Why would I have read page 183 if I hadn't naturally arrived there? When did I do this? I never skip forward. When I test drive books at the store, I start at the beginning. It's not standard to excerpt pages from the latter portions of a book. Did I flip open to page 183 by accident? The contents registered themselves on my subconscious mind, while I consciously worked to erase them? My mind plays tricks on me.

Friday, May 18, 2012

How fleeting the sense of happiness

I became aware of just how fleeting the sense of happiness was, and how flimsy its basis: a warm restaurant after having come in from the rain, the smell of food and wine, interesting conversation, daylight falling weakly on the polished cherrywood of the tables. It took so little to move the mood from one level to another, as one might push pieces on a chessboard. Even to be aware of this, in the midst of a happy moment, was to push one of those pieces, and become slightly less happy.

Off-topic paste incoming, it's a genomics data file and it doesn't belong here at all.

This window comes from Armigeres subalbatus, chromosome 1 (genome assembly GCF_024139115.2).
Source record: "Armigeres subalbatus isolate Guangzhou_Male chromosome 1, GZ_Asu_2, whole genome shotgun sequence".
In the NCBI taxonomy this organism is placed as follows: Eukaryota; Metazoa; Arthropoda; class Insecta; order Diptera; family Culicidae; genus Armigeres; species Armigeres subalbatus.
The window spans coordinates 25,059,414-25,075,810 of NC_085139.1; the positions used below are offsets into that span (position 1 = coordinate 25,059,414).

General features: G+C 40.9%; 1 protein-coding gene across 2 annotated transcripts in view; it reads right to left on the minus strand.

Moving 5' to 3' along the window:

— from Open City, by Teju Cole.

I am finding my groove with this book finally, liking it more, and reading it much more slowly.

Thursday, May 17, 2012

The abessive

Finnish is weird. It's not related to very many other languages, and it's relatively highly inflected — 15 noun cases and moods that include optative, potential, and eventive — making it pretty interesting linguistically speaking.

New Finnish Grammar, by Diego Marani, is only indirectly about grammar. You need have no knowledge of Finnish in order to appreciate the novel. In fact, the reader makes discoveries about the Finnish language through its protagonist, an amnesiac who has lost the ability to communicate and who, when it's assumed that he's Finnish, sets about learning the language.

The thing he likes most about Finnish is the abessive, "a declension for things we haven't got: koskenkorvsatta, toivatta, no koskenkorva, no hope, both are declined in the abessive. It's beautiful, it's like poetry! And also very useful, because there are more things we haven't got than that we have."

For the man who assumes the name Sampo Karjalainen, because that's what the label in his jacket says, learning Finnish and roaming around Helsinki are the only possible way to stir up some memories, reclaim an identity. Oh, and it's 1943 — war is raging outside.

I don't know much about Finland, so it was a bit of an eye-opener to read about Finland's involvement in World War II, its warring history with Russia in particular, its relationship with Slavic peoples, and its epic tradition.